UK investors facing dividend drop-off as inflation squeezes profits
Investors in UK firms are facing a drop-off in dividends this year as rising costs cause firms to rein in their payouts following a bumper 2022, according to new data.
Dividend payments last year jumped eight per cent on a headline basis to £94.3bn despite a major slowdown in frothy one-off special dividends that surged during the pandemic, according to the latest UK dividend monitor from Link Group.
Banking dividends accounted for nearly a quarter of the underlying increase during the year as lenders raked in bumper profits on the back of rising interest rates. Booming energy prices also pushed oil payouts a fifth higher, despite firms rolling out major share buybacks presenting an alternative route for surplus capital to reach shareholders.
Bosses at Link said that shareholders would now suffer a slowdown this year, however, as the “economic skies” darken and costs for most firms surge.
“Company margins in most sectors are already under pressure from higher inflation and squeezed household budgets,” said Ian Stokes, managing director of corporate markets UK & Europe at Link.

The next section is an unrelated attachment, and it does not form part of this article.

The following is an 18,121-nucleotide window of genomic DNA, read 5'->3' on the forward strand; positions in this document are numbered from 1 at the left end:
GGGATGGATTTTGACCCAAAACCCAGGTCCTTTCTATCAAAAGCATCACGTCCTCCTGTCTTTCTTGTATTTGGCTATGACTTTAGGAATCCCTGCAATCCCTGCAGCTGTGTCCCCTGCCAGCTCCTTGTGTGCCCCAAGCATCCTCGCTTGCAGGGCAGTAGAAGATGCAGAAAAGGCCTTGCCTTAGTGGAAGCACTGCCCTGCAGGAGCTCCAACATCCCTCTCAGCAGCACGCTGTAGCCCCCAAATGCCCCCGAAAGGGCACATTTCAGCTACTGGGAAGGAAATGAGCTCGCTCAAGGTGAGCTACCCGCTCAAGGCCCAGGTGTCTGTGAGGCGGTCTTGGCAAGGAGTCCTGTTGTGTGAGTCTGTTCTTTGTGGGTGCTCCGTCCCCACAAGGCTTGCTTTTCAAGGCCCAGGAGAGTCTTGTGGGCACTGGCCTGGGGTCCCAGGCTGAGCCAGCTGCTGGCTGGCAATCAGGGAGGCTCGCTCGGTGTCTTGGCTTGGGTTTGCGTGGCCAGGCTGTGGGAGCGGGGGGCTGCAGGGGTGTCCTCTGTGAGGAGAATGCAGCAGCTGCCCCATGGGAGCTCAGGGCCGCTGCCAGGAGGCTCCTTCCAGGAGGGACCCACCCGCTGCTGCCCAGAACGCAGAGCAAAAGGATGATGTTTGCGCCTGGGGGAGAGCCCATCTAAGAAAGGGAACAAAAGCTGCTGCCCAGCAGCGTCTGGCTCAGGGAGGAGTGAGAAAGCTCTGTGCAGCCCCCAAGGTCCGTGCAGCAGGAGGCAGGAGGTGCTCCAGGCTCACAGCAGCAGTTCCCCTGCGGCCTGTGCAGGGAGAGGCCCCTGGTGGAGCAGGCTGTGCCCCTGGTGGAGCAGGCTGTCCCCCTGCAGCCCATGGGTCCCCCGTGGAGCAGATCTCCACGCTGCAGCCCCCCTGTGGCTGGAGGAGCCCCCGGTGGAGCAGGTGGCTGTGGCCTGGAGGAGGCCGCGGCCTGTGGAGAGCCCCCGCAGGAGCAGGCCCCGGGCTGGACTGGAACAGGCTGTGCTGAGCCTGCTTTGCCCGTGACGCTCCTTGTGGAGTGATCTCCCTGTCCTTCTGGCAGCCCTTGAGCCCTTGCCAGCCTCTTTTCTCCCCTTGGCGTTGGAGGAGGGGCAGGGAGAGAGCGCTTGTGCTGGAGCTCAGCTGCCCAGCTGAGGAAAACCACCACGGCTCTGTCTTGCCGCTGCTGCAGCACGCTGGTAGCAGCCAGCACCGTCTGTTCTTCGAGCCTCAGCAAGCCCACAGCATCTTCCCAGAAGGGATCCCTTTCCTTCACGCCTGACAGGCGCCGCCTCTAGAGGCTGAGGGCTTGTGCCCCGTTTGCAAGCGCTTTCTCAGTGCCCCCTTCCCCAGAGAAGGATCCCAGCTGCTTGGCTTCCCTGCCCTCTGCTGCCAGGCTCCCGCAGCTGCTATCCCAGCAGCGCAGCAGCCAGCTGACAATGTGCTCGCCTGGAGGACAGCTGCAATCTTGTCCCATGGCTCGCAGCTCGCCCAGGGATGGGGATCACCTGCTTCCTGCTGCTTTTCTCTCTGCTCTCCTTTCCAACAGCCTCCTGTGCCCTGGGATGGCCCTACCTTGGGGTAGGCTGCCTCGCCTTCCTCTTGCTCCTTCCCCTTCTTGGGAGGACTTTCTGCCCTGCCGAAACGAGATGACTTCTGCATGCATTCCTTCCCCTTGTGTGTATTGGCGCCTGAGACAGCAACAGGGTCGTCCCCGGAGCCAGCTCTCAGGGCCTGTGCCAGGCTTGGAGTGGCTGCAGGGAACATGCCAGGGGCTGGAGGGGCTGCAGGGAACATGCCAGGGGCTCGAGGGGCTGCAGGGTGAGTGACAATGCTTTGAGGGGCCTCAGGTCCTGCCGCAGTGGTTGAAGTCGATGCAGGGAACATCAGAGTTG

“Soaring interest rates are now crimping profits by raising debt-service costs too. This will leave less money for dividends and share buybacks in many sectors.”
Stokes said there was some cause for optimism though, with underlying dividends, excluding special dividends, expected to nudge upwards.
“Even with lower mining payouts, there is good growth coming through from the banks and oil producers and across the wider market, cuts made during the pandemic mean payout ratios are conservative on the whole,” he added.
Mining firms have been at the forefront of a dividend frenzy in the past two years as surging commodity prices pushed up profits and sparked a wave of payouts. Mining firms Rio Tinto and Glencore were offering a potential yield north of 10 per cent last year, according to analysts at investment platform AJ Bell.
Link said the sector had reached an inflexion point, however, despite being the largest dividend-paying sector for the second year running, as payouts began to slow by the end of last year.
“By the second half of 2022 lower prices for a number of major commodities had begun to have an impact on dividends, pushing them down by a fifth on a headline basis,” Link said.
The mining slowdown came amid a wider slump in the final quarter of the year as payouts dipped five per cent to £12.4bn on a headline basis, impacted by much lower special dividends and a stronger end to the year from the pound.